Paul has recently returned from Warsaw where he spoke about the future of cooperation at the General Assembly of European Cooperatives and participated in the pre-launch of a new venture, Cooperators United, in partnership with Cooperatives Europe.
I spend my whole life working on driving collaborative advantages for clients and partners so I like to think I have a fairly cooperative mind-set, but my first involvement with the cooperative sector didn’t come until the start of 2011 when I first heard about the United Nations International Year of Cooperatives and discovered how much larger a scale the movement operated on than I had realized.
I was taken aback by some of the statistics that get cited, such as the fact that one in seven people on the planet is a member of a cooperative. But at the same time I had a sense that a lot of the great work of cooperatives must somehow be as if hidden in plain view.
I saw the opportunity for the movement to grow much further through greater differentiation by extending the concept of co-operation to go beyond member ownership and formal democratic decision-making to really build on it’s characteristics as a movement of businesses based on collaboration for the common good, by making itself the natural home for many of the new forms of working together for the common good that have emerged in recent years, such as open innovation, co-creation, mass participation and networked engagement.
I was asked to develop that thinking to catalyse the start of the process of developing the Blueprint for a Cooperative decade and used that opportunity to develop a model of “open cooperation”, that was used to catalyse the creation of the Blueprint for a Cooperative decade, which is the cooperative sector’s global strategy as convened and developed through the global apex organization, the International Cooperatives Alliance.
I’ve also been working with Cooperatives Europe, and Cooperatives UK, the trade bodies representing cooperatives in the UK and across the continent on the creation of a new platform, to be called Cooperators United, to foster open cooperation on the ground.
We’ll be building the activity streams and service offerings of Cooperators United over the coming months, but some of the kinds of activity we are planning include:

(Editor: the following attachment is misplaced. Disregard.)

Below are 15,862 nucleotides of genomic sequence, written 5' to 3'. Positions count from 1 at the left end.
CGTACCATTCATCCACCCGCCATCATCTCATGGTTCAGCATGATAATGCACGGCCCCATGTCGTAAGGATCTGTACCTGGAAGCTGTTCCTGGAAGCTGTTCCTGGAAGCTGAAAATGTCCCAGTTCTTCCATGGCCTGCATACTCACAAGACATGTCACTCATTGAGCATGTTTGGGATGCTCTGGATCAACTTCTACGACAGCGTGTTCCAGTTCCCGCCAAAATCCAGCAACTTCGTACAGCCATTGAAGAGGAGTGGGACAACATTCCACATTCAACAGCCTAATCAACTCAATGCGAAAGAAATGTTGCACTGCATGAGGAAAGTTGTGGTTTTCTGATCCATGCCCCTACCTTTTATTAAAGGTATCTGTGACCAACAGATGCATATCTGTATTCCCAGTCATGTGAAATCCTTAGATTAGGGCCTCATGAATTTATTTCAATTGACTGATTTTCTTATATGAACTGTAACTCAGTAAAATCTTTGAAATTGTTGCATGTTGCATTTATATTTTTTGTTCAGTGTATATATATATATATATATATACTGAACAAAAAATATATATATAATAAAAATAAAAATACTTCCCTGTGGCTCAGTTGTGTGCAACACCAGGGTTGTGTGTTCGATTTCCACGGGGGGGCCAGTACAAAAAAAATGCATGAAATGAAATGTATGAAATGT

• Creating an open network to enable people to contribute their talent to initiatives in the movement that interest them and create societal benefit. You may have heard of Googles’s 20% time – the time each Google member of staff has available to work not on their day job but on any topic of interest that may lead to new insight for innovation. What would it look like if cooperators took even half of that time to maximise their own learning and development and fulfil their creative potential by contributing their talent and professional skills to a project that they choose personally that really inspires them? And what could that do in terms of helping larger cooperatives to really engage their staff in their founding ethos?
• Creating a more efficient matching system to connect needs and opportunities in the cooperative sector with resources, capabilities and knowledge, contributing to a more open innovation eco-system in the sector and for people to access who wish to work with the sector. What would it look like if everyone preferred to do business with cooperatives because they are so much more… cooperative?
• Working together and with thought-leaders and practitioners from inside and outside the cooperative sector to deliver workshops, creative development services and events designed to support progressive people and organisations in developing collaborative advantage through their business activities and working practices.
• And working with the people and organisations most supportive of this agenda to co-create new initiatives to create business success and social good through open cooperation.
The more formal launch of Cooperators United is scheduled for the International Summit of Cooperatives in Quebec in October.